Fighting DWI Breath And Blood Test Procedures

breathtestIn New Jersey, when a driver is stopped by law enforcement, investigated for a possible traffic offense of driving while intoxicated and arrested, there are many factors that will go into a conviction or acquittal. From the time the investigation begins, there are certain procedures that the law enforcement officer must follow in order to make the evidence accrued valid. Drivers who are aware of these rules – whether or not they’ve been drinking – will have a better chance of having the charges dropped or gaining an acquittal if the case goes to trial. In some instances, a person charged with DWI might believe that they have no chance of avoiding a conviction and, to keep from having to pay an attorney for a defense, will simply plead guilty and move forward. This is always a mistake.

Procedure For A Traffic Stop And DWI Investigation

When a traffic stop is made to investigate a DWI, there must be probable cause. That means that the officer cannot simply stop a vehicle because he or she feels like it. If the vehicle goes through a stop sign, is swerving in and out of traffic, driving on the shoulder of the road or doing any number of other suspicious or illegal things, then the officer is able to make the stop and investigate.
When the officer speaks to the driver, signs of intoxication will be watched for. These will include slurred words when speaking, the smell of alcohol and glassy eyes. After it has been established that there might be a DWI in progress, the officer will then have the driver partake in field sobriety tests such as the Walk and Turn test and the One-Leg Stand test. Then there will be the breath tests.
It is important to pay attention to the process of the officer giving the breathalyzer test because there are many instances that a mistake can be made that could lead to the evidence being found as inadmissible.

Factors That Could Make Influence A Breath Test’s Admissibility

Before giving a breath test, the officer must observe the driver for 20 uninterrupted minutes. This is to make certain that the driver doesn’t do anything that would compromise the reliability of the test results. This can include regurgitating, smoking a cigarette and chewing gum. If the officer adhere to the 20 minute rule, the breath test could be excluded from the evidence.

The officer is required to be certified to give the breath test. When the defense attorney requests the information during discovery and finds that the officer was not certified at the time of the test, this could mean that the results are not allowed to be presented as evidence. This could have happened as part of a mistake or a lapse on the part of the officer in not maintaining the certification, but the reason for it doesn’t matter. The important part is that the officer was not certified during the DWI arrest.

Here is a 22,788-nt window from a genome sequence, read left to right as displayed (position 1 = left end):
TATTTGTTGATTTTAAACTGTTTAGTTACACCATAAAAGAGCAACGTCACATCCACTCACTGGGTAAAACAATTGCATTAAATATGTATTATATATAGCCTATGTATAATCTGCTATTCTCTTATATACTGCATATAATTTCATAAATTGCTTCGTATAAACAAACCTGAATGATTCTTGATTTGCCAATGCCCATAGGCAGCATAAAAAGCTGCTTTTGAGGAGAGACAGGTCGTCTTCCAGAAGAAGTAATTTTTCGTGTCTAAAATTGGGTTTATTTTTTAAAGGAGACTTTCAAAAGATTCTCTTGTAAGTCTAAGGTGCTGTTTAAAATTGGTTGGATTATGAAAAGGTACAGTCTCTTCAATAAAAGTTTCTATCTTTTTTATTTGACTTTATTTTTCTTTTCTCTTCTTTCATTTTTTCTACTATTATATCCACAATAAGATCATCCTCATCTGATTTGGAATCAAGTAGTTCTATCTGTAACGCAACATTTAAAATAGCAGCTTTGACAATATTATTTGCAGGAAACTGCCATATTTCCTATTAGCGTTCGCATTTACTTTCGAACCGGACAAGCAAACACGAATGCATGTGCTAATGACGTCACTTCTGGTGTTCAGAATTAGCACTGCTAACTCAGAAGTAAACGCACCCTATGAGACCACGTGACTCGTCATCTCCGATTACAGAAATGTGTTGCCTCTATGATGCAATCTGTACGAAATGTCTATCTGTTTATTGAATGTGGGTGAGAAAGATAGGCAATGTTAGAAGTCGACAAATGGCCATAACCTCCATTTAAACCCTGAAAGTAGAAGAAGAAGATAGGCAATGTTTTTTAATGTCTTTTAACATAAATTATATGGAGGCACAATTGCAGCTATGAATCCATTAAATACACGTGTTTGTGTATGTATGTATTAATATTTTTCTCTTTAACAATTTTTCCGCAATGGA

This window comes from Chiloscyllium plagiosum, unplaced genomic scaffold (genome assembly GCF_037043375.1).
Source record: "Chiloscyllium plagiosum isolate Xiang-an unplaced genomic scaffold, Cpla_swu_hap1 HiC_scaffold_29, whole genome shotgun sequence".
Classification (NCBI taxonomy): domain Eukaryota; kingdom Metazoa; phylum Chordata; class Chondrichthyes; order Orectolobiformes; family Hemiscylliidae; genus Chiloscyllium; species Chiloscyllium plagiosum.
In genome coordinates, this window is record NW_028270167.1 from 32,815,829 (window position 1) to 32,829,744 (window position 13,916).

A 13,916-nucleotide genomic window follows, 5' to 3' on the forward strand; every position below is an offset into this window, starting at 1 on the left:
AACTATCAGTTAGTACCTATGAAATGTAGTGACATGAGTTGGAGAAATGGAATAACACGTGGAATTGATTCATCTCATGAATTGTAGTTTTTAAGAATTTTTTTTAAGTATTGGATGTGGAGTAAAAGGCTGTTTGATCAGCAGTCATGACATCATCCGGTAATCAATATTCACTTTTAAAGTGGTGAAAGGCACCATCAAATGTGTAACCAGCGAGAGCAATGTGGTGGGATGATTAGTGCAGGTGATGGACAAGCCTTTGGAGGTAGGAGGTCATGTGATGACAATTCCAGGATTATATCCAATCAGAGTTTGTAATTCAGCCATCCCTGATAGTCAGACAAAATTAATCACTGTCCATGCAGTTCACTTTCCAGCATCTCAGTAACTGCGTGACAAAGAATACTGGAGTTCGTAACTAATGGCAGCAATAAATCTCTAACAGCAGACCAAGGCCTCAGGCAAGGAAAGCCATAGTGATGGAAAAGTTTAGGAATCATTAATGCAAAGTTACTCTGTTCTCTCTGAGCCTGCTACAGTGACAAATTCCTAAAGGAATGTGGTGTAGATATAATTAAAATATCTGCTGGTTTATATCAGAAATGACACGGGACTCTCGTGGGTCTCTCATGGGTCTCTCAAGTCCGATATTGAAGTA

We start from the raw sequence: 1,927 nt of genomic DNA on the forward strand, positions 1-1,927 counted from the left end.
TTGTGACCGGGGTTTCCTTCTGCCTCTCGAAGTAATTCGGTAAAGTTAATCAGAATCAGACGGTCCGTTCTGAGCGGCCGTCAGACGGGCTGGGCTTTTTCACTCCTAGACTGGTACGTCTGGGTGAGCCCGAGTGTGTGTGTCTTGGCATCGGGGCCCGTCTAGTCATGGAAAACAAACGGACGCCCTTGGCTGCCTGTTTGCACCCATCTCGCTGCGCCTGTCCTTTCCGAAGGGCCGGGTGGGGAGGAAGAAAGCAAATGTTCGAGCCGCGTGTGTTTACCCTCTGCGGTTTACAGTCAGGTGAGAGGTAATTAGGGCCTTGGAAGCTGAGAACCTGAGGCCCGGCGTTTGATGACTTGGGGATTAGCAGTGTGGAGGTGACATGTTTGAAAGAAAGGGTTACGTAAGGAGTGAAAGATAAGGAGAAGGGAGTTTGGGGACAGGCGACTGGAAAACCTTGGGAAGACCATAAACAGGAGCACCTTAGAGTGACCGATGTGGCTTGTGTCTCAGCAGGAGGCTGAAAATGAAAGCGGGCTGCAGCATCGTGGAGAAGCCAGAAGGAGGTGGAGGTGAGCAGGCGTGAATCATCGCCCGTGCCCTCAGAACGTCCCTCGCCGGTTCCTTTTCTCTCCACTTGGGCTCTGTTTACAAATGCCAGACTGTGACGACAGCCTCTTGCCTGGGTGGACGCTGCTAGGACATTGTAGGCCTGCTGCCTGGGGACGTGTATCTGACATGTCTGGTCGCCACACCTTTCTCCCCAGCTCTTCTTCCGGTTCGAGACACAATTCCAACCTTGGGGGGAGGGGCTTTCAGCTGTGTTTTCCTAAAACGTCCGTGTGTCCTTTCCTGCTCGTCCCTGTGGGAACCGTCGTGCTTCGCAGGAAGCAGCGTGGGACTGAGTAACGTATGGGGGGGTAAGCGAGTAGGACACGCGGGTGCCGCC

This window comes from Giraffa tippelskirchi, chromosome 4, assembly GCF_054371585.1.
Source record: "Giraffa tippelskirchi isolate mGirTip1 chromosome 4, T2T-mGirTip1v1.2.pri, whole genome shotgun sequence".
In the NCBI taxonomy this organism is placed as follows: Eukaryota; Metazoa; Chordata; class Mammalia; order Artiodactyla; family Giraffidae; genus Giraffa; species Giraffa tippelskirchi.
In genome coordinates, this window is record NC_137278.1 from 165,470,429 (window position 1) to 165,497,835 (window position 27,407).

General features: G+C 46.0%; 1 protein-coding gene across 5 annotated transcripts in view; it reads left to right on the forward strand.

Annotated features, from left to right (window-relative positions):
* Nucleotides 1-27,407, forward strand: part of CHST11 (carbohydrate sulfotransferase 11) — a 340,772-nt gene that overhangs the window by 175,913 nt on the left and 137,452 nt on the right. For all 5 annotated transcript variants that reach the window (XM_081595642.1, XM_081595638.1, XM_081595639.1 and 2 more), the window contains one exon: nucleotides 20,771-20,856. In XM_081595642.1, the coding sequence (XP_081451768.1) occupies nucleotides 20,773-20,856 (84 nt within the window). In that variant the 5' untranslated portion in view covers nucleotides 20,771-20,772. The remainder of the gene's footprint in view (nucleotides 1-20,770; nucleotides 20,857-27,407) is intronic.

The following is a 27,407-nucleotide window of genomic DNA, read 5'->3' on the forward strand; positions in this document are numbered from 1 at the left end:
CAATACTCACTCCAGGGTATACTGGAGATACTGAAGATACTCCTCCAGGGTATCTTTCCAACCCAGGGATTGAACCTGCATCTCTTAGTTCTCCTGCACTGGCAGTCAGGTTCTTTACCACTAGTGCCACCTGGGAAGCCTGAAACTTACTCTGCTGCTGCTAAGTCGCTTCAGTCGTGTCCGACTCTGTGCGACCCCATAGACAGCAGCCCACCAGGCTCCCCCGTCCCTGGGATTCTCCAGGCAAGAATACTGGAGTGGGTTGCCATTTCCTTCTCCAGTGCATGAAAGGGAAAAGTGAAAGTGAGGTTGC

The breathalyzer machine must be properly calibrated in order for it to be deemed as an accurate gauge of the amount of alcohol in the suspect’s blood. For a DWI arrest to be made, the BAC for a driver age 21 or over must be 0.08% or above. If there is any confusion about the test’s accuracy, then it could benefit the defendant. Another important factor in the BAC testing is the level and how it pertains to the charges. If the BAC registers 0.10% or above, the penalties are worse than they are if they are from 0.08% and below 0.10%. Even if the driver was over the limit, it might not have been over the limit to the degree that the charges should be increased.

The mouthpiece on the breathalyzer machine might not sound as if it is an important part of the test, but it is. It is required that a new mouthpiece be placed on the machine each time it is used. In the event that the officer uses the same mouthpiece both times the driver must be tested to make an arrest, the second time might have contamination that will influence test results.

Blood tests are also used to determine a driver’s BAC. If the breath test machine is malfunctioning, if there was an accident or if there is the possibility that the driver was using narcotics instead of alcohol, a blood test might be the only way to get a reading. The blood will be taken by a medical professional and these records can be requested by the defense attorney to look for mistakes. It’s not uncommon for labs to mix up results and if that is the case in a DWI case, the driver might have a chance to be acquitted.

A driver who understands these rules will think twice about “getting the case over with” by pleading guilty and will hire a DWI attorney to try and get a positive result in the trial or have the charges reduced or dismissed beforehand.

Your source for learning about how to fight New Jersey DUI charges and how to find DWI lawyers. We do not advise any specific course of action. This does not constitute a lawyer-client relationship. You should consult with a lawyer that is familiar with the NJ courts & your individual facts. All information is to be used at your own discretion. NJ DWI HQ can not guarantee or predict any outcome & and has no legal obligation with any decision that you make.